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Thread: On the verge of supplementing - need advice

  1. #11
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    Default Re: On the verge of supplementing - need advice

    I tend to agree with djs mom about the milk removal 4 times a day being not enough in most cases to maintain normal milk production. Howewver, there is no doubt it is better than no milk removal, or less than 4 times a day.

    I guess I think at this point, you really have many choices. There is more than one compromise that might make sense. You can follow the compromise you have come up with, which has the benefit that you will continue to nurse your baby at least part time for the time being but the draw back that this will lead to faster than normal weaning/loss milk production.

    You can supplement your baby if you think it is really needed, but with an amount that makes sense for what is happening, while continuing to work on whatever is causing the slow gain (assuming it is not just normal gain for your baby) and encouraging baby to nurse with normal frequency (more than 8 times a day) with the idea to eventually wean off or reduce supplements.

    Of course there are many varieties/adjustment to those.

    Also, when back at work, even if your baby gets formula, whatever your pump can also go to your baby, correct? If someone is convinced that, ounce per ounce, formula is BETTER than breastmilk for weight gain, they need to be educated. Not even formula manufactures make this totally disproven claim. If a baby is not gaining normally, it is due to not enough milk (or some health issue unrelated to feeding.)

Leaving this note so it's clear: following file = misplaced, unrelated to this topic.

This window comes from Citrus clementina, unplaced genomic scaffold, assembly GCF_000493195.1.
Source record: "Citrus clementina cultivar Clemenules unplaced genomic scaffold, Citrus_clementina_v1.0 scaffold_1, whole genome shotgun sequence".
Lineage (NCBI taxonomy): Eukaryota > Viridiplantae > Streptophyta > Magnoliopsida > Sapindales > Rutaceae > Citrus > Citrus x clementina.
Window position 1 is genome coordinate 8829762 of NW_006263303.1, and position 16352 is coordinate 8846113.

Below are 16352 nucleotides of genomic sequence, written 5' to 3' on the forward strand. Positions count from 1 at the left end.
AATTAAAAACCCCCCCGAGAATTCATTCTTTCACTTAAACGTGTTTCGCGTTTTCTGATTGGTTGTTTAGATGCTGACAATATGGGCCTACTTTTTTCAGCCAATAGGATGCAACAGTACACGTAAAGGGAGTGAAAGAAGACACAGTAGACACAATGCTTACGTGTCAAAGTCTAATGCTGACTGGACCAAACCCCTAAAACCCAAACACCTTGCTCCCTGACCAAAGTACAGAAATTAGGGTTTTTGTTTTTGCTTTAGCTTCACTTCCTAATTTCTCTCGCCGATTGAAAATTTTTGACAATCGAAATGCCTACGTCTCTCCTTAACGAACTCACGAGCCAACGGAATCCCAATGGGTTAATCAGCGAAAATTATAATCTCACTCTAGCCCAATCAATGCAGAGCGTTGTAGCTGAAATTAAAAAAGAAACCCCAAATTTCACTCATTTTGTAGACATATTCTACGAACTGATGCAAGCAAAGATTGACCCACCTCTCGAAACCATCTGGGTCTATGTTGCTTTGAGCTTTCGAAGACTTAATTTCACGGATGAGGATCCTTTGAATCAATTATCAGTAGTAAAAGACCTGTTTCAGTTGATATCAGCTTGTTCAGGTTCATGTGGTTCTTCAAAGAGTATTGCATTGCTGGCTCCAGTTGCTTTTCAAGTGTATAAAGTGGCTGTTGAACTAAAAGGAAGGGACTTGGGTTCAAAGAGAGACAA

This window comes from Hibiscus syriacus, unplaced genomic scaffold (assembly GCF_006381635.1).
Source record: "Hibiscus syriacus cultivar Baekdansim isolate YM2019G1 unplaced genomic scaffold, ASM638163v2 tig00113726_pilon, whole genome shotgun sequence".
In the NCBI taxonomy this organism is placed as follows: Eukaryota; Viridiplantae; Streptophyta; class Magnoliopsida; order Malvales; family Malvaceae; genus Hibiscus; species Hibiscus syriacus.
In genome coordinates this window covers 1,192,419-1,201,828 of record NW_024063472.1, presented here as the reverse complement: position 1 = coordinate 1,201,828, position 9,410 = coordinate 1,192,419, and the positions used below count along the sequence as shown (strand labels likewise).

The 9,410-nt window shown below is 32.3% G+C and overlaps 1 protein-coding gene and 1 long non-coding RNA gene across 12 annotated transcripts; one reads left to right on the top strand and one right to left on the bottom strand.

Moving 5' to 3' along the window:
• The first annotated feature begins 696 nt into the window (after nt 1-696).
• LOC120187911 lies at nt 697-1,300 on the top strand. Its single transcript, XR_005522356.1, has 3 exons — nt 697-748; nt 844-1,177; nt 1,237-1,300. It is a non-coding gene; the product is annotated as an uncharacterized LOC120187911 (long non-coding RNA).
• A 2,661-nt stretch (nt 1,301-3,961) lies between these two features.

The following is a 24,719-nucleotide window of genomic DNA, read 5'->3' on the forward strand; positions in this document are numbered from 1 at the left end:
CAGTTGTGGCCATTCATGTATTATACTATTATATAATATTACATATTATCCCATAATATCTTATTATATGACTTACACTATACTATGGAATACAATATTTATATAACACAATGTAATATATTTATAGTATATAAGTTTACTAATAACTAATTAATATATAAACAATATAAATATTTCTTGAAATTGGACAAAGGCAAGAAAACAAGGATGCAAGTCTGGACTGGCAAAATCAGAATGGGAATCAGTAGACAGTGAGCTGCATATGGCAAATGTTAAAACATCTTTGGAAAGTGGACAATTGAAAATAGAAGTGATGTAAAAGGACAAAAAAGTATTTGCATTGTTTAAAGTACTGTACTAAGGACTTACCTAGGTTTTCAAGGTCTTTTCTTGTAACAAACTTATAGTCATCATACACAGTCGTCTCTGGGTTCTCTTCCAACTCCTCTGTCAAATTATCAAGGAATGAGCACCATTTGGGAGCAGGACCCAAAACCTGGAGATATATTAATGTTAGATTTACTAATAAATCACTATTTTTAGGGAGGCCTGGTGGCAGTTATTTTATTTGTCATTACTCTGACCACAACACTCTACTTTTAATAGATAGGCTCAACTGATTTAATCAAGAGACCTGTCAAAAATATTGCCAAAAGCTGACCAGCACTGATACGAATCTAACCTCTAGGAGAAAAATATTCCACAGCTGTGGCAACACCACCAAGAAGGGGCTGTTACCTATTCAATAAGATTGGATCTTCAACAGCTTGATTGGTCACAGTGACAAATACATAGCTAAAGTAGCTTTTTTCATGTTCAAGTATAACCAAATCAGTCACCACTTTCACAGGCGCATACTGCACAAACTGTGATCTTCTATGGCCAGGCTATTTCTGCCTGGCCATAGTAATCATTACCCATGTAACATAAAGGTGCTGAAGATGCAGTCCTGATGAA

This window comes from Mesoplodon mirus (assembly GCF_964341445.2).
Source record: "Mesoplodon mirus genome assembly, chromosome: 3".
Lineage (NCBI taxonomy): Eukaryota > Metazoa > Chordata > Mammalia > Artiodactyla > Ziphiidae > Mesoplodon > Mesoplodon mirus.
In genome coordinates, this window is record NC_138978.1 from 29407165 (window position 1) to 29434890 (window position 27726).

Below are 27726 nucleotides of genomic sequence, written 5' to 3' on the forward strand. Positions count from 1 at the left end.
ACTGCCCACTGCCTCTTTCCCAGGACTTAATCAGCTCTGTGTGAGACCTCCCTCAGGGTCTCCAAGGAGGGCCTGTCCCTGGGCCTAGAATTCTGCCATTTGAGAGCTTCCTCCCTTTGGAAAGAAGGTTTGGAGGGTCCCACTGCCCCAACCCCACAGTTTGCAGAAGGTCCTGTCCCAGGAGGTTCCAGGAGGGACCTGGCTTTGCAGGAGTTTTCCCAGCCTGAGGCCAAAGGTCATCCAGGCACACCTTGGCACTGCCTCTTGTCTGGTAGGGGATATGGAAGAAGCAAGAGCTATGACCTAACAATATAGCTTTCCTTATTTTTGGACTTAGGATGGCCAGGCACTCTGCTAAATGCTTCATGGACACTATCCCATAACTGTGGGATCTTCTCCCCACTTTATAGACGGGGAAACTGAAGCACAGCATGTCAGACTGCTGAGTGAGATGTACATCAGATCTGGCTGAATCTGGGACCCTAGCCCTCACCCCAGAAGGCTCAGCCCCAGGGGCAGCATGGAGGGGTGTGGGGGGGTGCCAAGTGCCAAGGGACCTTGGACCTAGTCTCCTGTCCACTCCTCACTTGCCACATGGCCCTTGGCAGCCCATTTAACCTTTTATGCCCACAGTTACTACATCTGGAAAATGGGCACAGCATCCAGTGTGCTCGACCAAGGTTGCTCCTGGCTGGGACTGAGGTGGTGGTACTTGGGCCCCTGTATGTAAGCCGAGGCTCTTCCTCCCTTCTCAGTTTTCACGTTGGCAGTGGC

I know it is incredibly hard to try to nurse your baby and do what you think it right without support from your family and your doctors. But as mommal points out, this is by no means unique to where you are living right now. The exact same thing happens every day to mothers in the US. When LLL started in the early 1960s, breastfeeding rates in the US were very low, something like 10%, and they are now more like 50%. (Obviously it is different in different areas and the percentage moves around depending on age studies, so these are general amounts) The point is, breastfeeding has increased a very large amount. This did not happen because moms magically started making more or "better" milk or babies of the new millennium are better at breastfeeding. And it sure did not happen because doctors started helping mothers better with breastfeeding, that has yet to happen, really. It happened because mothers advocated for themselves and their babies and said NO to medical advice that destroyed breastfeeding including unnecessary formula supplementation/over supplementation.
    Last edited by @llli*maddieb; July 30th, 2015 at 12:19 PM.

  2. #12
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    Default Re: On the verge of supplementing - need advice

    Quote Originally Posted by @llli*maddieb View Post
    I tend to agree with djs mom about the milk removal 4 times a day being not enough in most cases to maintain normal milk production. Howewver, there is no doubt it is better than no milk removal, or less than 4 times a day.
    I mean I guess it's better in the fact that for that week or month before the inevitable happens the baby will still have SOME breastmilk. Yeah. But in terms of saying this? And acting like it's a reasonable plan for successful combo-feeding? No. It's not. I don't want anyone else to read this thread and think that feeding a baby this young 4 times a day while together and NOT pumping while away is in anyway a viable long term solution. It's not. It's you deciding that you are done. If you the op or anyone else reading does this, it almost certainly means that your child will be getting NO breastmilk at all LONG before the year point. It's certainly your choice to make, but that's what it is.
    No one who goes back to work with a 3 or 4 month old who is already experiencing supply issues is going to be able to maintain supply while only feeding that often. That's not how supply and demand feeding work. Women are able to cut out pumping and feed only when together after supply has been established. That doesn't happen this early. Ever. Even with women who aren't having supply issues would be putting their breastfeeding relationships at risk doing this this soon.